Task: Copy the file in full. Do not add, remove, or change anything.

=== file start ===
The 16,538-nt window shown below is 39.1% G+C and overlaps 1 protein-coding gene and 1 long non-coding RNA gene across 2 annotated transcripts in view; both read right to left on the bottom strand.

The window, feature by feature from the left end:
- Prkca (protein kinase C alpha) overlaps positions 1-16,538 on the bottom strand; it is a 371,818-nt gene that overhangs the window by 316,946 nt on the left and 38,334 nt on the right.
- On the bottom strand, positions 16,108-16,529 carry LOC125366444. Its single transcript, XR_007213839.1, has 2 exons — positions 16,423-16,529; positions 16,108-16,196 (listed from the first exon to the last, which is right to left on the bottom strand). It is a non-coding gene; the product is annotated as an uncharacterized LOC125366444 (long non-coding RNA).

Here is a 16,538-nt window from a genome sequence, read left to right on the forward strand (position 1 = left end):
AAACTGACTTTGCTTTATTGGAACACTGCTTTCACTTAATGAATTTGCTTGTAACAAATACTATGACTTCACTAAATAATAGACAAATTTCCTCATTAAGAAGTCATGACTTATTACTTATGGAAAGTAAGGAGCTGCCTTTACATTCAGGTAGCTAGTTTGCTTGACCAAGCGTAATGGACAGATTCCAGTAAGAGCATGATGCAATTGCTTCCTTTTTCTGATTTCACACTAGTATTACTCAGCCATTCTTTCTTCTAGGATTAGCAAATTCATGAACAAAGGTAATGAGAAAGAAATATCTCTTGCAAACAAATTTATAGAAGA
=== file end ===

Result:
The 16,538-nt window shown below is 39.1% G+C and overlaps 1 protein-coding gene and 1 long non-coding RNA gene across 2 annotated transcripts in view; both read right to left on the bottom strand.

The window, feature by feature from the left end:
- Prkca (protein kinase C alpha) overlaps positions 1-16,538 on the bottom strand; it is a 371,818-nt gene that overhangs the window by 316,946 nt on the left and 38,334 nt on the right.
- On the bottom strand, positions 16,108-16,529 carry LOC125366444. Its single transcript, XR_007213839.1, has 2 exons — positions 16,423-16,529; positions 16,108-16,196 (listed from the first exon to the last, which is right to left on the bottom strand). It is a non-coding gene; the product is annotated as an uncharacterized LOC125366444 (long non-coding RNA).

Here is a 16,538-nt window from a genome sequence, read left to right on the forward strand (position 1 = left end):
AAACTGACTTTGCTTTATTGGAACACTGCTTTCACTTAATGAATTTGCTTGTAACAAATACTATGACTTCACTAAATAATAGACAAATTTCCTCATTAAGAAGTCATGACTTATTACTTATGGAAAGTAAGGAGCTGCCTTTACATTCAGGTAGCTAGTTTGCTTGACCAAGCGTAATGGACAGATTCCAGTAAGAGCATGATGCAATTGCTTCCTTTTTCTGATTTCACACTAGTATTACTCAGCCATTCTTTCTTCTAGGATTAGCAAATTCATGAACAAAGGTAATGAGAAAGAAATATCTCTTGCAAACAAATTTATAGAAGA